The new legislation does precisely that, and that will constitute a huge benefit to the bottom line for most small business owners. For now, however, the change is limited to the 2010 tax year.

4) General business credits of eligible small businesses for 2010 allowed to be carried back five years. Generally, a business’s unused general business credits can be carried back to offset taxes paid in the previous year, and the remaining amount can be carried forward for 20 years to offset future tax liabilities. Under the new law, for the first tax year of the taxpayer beginning in 2010, eligible small businesses can carry back unused general business credits for five years. Eligible small businesses consist of sole proprietorships, partnerships and non-publicly traded corporations with $50 million or less in average annual gross receipts for the prior three years.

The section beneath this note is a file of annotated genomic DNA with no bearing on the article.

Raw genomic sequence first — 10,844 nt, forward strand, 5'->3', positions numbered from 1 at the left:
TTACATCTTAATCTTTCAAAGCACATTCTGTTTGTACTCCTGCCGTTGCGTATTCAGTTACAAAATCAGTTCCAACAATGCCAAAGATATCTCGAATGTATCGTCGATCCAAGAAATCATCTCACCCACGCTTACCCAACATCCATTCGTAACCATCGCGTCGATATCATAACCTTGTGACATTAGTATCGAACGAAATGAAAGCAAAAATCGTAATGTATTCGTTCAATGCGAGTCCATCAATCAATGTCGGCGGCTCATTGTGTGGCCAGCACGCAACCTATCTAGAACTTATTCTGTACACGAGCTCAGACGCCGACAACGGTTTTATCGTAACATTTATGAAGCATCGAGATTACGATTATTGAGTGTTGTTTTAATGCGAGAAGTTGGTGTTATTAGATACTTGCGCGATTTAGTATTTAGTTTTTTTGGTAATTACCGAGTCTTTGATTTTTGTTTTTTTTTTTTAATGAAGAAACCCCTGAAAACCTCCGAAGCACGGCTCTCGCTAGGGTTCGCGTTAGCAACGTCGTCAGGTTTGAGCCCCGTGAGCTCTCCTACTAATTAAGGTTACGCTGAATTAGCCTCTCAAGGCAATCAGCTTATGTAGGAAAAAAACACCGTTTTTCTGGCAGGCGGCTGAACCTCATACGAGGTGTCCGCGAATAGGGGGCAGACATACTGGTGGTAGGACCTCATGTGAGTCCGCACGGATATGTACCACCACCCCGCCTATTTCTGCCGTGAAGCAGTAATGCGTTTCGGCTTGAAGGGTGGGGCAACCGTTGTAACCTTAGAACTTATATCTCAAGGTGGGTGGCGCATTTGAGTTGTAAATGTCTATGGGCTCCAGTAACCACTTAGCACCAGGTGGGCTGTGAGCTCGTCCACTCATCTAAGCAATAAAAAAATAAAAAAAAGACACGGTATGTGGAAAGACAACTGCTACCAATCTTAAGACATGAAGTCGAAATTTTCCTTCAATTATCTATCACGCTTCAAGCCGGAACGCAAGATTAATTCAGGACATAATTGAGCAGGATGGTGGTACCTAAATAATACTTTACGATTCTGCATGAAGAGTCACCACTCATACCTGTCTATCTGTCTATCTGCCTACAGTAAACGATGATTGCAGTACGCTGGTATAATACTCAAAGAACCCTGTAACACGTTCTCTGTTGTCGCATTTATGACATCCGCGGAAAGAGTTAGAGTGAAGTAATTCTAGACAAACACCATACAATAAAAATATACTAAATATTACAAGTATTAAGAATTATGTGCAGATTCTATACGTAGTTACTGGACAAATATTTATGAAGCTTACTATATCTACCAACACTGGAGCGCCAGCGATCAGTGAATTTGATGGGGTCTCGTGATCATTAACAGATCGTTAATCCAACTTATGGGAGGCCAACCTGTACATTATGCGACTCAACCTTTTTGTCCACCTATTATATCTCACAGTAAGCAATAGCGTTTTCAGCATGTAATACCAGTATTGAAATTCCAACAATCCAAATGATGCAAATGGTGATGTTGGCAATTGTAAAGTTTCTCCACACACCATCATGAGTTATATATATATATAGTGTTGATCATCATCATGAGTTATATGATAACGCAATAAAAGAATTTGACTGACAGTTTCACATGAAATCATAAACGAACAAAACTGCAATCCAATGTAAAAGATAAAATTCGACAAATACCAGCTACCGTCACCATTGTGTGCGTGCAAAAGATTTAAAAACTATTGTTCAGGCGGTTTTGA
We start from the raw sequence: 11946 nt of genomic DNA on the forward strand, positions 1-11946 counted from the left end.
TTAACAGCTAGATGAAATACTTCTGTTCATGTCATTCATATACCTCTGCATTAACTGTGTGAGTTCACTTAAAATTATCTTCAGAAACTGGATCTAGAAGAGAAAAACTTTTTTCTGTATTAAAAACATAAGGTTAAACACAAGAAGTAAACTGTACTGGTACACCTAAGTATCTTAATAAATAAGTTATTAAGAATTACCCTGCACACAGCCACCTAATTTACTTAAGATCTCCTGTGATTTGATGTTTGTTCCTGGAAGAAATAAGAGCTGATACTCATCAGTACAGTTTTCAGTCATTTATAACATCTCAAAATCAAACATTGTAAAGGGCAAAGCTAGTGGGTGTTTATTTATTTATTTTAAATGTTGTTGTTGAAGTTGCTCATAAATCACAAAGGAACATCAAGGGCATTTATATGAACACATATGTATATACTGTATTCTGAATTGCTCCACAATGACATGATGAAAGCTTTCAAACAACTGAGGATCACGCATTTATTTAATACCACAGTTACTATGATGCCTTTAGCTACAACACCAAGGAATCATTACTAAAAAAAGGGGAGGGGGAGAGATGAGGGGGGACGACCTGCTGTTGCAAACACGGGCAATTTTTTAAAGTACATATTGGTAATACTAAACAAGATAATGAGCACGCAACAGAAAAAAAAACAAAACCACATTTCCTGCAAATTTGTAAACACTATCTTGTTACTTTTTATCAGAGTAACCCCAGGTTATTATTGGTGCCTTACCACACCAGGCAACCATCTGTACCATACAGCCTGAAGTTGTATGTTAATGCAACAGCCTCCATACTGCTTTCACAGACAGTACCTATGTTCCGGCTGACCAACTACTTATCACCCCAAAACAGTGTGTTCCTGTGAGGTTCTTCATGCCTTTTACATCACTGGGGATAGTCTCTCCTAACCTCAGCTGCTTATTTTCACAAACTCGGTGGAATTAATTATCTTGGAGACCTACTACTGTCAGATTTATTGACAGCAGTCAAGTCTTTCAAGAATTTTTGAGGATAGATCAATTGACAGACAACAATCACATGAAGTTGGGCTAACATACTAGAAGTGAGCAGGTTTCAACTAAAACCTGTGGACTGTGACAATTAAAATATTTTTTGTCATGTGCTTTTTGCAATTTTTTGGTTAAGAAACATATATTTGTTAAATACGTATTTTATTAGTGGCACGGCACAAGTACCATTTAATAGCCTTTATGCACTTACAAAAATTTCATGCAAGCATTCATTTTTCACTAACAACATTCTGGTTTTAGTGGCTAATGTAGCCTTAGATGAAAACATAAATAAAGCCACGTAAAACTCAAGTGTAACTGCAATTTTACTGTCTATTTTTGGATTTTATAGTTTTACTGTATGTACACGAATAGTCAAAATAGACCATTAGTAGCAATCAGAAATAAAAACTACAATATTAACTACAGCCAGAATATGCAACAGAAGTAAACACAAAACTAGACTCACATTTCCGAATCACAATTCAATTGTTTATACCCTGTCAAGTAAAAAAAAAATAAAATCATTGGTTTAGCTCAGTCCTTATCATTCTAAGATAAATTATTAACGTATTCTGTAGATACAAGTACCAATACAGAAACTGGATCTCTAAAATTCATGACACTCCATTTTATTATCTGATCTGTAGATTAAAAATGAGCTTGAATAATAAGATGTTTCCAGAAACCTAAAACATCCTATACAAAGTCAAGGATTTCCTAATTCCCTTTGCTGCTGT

General business credits of eligible small businesses in 2010 aren’t subject to AMT. Under the AMT, taxpayers can generally only claim allowable general business credits against their regular tax liability, and only to the extent that their regular tax liability exceeds their AMT liability. A few credits, such as the credit for small business employee health insurance expenses, can be used to offset AMT liability. The new law allows eligible small businesses, as defined above, to use all types of general business credits to offset their AMT in tax years beginning in 2010.

5) S corporation holding period. Generally, a C corporation converting to an S corporation must hold onto any appreciated assets for 10 years following its conversion or face a business-level tax imposed on the built-in gain at the highest corporate rate of 35%. This holding period is reduced where the 7th tax year in the holding period preceded the tax year beginning in 2009 or 2010. The 2010 Small Business Jobs Act temporarily shortens the holding period of assets subject to the built-in gains tax to 5 years if the 5th tax year in the holding period precedes the tax year beginning in 2011.